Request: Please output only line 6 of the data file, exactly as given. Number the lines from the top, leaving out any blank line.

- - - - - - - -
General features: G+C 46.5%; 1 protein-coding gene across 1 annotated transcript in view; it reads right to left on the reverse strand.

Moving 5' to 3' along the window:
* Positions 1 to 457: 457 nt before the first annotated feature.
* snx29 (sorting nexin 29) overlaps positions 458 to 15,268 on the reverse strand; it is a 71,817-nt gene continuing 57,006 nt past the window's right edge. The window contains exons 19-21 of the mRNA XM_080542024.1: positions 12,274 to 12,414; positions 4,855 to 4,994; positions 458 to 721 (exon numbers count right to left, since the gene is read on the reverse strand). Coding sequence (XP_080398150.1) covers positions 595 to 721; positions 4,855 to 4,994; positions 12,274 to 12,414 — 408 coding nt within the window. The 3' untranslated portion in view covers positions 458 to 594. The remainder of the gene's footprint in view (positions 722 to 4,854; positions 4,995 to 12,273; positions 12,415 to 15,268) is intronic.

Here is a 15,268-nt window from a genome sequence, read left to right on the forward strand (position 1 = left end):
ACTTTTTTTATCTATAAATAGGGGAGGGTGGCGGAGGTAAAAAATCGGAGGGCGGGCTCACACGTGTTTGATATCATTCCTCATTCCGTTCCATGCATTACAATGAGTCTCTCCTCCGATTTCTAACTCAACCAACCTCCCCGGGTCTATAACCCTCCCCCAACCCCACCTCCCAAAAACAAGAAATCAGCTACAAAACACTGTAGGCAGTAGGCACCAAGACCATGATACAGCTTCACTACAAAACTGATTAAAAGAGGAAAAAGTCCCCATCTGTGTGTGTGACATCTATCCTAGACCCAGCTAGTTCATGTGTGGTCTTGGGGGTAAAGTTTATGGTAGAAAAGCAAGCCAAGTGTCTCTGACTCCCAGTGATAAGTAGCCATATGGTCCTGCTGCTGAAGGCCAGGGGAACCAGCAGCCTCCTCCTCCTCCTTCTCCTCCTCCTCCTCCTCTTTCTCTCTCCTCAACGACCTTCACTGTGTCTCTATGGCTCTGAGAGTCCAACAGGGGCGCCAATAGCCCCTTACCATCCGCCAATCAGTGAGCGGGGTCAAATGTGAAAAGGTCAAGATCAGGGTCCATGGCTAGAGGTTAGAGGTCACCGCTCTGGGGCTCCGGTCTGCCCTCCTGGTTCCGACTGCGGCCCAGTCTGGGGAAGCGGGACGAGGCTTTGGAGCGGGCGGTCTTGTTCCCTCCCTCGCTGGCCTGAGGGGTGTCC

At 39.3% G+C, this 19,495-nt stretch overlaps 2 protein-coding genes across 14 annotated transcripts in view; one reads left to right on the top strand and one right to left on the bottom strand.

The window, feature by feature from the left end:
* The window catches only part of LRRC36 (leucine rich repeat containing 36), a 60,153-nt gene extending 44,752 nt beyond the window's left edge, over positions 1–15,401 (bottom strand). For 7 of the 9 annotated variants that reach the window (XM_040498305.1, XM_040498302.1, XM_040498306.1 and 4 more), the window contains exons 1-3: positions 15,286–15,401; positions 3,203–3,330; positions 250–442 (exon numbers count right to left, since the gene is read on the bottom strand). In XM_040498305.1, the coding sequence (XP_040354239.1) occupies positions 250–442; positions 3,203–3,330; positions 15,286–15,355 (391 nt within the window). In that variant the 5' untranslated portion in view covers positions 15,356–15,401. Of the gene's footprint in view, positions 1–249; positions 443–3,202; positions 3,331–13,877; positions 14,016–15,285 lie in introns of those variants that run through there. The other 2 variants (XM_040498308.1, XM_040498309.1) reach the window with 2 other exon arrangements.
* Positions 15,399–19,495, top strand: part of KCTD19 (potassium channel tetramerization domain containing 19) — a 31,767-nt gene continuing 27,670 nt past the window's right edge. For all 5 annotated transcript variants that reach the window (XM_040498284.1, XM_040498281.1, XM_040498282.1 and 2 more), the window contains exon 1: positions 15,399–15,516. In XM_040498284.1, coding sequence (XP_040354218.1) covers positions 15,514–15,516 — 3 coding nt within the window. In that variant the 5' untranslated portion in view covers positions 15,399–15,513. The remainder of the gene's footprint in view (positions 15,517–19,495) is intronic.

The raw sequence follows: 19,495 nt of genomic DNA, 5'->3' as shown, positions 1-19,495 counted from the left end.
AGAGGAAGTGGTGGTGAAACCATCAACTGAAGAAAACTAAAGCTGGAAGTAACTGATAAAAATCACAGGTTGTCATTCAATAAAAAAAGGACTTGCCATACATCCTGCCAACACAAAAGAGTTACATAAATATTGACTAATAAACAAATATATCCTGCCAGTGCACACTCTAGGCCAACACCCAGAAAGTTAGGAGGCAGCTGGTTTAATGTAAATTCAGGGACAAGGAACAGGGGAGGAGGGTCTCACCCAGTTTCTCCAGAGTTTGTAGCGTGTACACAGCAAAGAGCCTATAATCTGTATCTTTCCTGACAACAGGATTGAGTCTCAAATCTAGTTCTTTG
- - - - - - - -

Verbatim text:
ACTTTTTTTATCTATAAATAGGGGAGGGTGGCGGAGGTAAAAAATCGGAGGGCGGGCTCACACGTGTTTGATATCATTCCTCATTCCGTTCCATGCATTACAATGAGTCTCTCCTCCGATTTCTAACTCAACCAACCTCCCCGGGTCTATAACCCTCCCCCAACCCCACCTCCCAAAAACAAGAAATCAGCTACAAAACACTGTAGGCAGTAGGCACCAAGACCATGATACAGCTTCACTACAAAACTGATTAAAAGAGGAAAAAGTCCCCATCTGTGTGTGTGACATCTATCCTAGACCCAGCTAGTTCATGTGTGGTCTTGGGGGTAAAGTTTATGGTAGAAAAGCAAGCCAAGTGTCTCTGACTCCCAGTGATAAGTAGCCATATGGTCCTGCTGCTGAAGGCCAGGGGAACCAGCAGCCTCCTCCTCCTCCTTCTCCTCCTCCTCCTCCTCTTTCTCTCTCCTCAACGACCTTCACTGTGTCTCTATGGCTCTGAGAGTCCAACAGGGGCGCCAATAGCCCCTTACCATCCGCCAATCAGTGAGCGGGGTCAAATGTGAAAAGGTCAAGATCAGGGTCCATGGCTAGAGGTTAGAGGTCACCGCTCTGGGGCTCCGGTCTGCCCTCCTGGTTCCGACTGCGGCCCAGTCTGGGGAAGCGGGACGAGGCTTTGGAGCGGGCGGTCTTGTTCCCTCCCTCGCTGGCCTGAGGGGTGTCC